In place of development and good governance which Adanma and M.I bequeathed to the people, the region has been afflicted with men and women who parade the corridors of power without adequate preparation for leadership. The projects put in place by the Okpara administration, are in various stages of dilapidation or outright disuse. Nkalagu Cement has gone under, Hotel Presidential Enugu, in disuse. The plantations are abandoned and converted to hideouts by criminals. The once, beautiful cities in the region, have turned to slums. Aba, in particular, is a study in betrayal of trust in leadership. Worst of all, the zone has lost its placid atmosphere to armed gangs and amorphous groups.
It pains indeed, that since the era of Okpara and the flashes of brilliance exhibited by Dr. Sam Mbakwe (Imo) and Jim Nwobodo (Anambra) in the second republic, most of their successors, can at best qualify as passengers foisted on the drivers’ seats in their various states. Whether we admit it or not, the pervasive rot in the present day south east has a lot with the questionable leadership recruitment process that has regularly thrown up charlatans as managers of the affairs of the region.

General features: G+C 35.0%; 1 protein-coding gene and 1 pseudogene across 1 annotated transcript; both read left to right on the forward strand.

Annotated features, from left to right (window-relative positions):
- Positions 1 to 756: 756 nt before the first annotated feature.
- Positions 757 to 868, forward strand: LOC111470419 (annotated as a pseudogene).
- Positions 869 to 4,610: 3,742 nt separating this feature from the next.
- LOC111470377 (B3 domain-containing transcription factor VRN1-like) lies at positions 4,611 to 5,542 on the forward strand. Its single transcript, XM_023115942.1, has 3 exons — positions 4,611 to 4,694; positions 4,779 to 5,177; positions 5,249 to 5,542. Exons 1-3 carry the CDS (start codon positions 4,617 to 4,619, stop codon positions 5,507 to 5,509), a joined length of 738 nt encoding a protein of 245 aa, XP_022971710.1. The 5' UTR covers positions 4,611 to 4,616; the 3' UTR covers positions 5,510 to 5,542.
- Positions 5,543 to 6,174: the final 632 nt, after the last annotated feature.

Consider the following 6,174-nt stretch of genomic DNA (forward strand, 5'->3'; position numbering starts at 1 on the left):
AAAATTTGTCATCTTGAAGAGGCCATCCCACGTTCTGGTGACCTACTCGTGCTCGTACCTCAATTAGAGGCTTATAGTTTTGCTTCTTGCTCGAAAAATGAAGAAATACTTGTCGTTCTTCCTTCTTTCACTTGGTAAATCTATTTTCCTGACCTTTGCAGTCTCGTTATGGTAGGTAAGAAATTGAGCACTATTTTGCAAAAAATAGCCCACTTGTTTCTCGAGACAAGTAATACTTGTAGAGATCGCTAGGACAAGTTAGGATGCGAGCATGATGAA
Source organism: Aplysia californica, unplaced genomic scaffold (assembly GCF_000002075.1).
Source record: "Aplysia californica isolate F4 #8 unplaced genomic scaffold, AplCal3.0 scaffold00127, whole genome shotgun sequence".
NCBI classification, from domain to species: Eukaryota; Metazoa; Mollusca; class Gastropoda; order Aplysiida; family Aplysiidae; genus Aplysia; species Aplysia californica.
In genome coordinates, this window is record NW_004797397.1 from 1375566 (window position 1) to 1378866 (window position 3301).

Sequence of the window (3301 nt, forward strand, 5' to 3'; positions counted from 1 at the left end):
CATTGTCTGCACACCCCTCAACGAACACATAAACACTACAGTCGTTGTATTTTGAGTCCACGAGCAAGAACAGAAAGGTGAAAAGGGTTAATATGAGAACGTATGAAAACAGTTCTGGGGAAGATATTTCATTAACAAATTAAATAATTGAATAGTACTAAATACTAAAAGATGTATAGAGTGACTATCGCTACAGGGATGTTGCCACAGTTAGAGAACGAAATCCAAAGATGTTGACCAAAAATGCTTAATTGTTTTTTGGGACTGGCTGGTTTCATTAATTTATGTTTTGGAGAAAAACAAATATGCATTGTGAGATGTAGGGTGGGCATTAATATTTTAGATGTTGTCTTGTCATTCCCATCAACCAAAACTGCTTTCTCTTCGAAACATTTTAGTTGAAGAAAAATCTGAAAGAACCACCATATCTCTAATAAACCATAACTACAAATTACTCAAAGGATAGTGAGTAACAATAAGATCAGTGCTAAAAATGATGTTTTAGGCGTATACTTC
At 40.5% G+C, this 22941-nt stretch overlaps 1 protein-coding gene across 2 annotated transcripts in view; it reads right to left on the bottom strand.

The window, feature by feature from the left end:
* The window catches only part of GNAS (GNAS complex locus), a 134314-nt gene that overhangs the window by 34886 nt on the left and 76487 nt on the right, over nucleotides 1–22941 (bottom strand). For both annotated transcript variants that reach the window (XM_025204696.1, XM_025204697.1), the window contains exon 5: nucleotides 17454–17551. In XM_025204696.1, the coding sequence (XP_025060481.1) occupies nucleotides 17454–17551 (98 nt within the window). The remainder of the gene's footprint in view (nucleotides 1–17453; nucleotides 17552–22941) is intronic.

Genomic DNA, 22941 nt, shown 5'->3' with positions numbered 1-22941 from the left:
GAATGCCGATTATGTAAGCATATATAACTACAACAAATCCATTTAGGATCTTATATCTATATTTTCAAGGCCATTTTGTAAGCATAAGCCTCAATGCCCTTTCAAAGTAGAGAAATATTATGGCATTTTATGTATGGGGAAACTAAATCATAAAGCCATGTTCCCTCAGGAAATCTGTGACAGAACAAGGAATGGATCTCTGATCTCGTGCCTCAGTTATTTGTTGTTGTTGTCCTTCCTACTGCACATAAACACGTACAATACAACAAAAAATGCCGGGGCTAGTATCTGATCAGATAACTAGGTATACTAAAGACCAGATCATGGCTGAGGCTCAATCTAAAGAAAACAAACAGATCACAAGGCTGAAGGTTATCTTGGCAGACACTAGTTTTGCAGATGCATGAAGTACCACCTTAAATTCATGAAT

Adanma could not have been happy with the situation, though she was not given to raising her voice to attract attention. She must have been certainly pained at the state of the region her husband had spent his life serving.
The late First Lady and her husband, never owned a house of their own while in government. At Okpara’s death in 1984, the roof over their heads was put together by the friends.
But right there in Abia and Imo, Okpara’s immediate backyard, are former governors being tried for corruption and callous diversion of the resources of the resources of their people. The trend replicates in other states in the defunct region. There was no how the late First Lady would be at peace in all these.
But she has played her glorious role. In her was captured the insightful remarks by Henry Wadsworth Longfellow, that; “Lives of great people remind us we can make our lives sublime and, departing, leave behind footprints in the sand of time.” It is well with her soul.
DURU is the Editor of TheNiche Newspapers, Lagos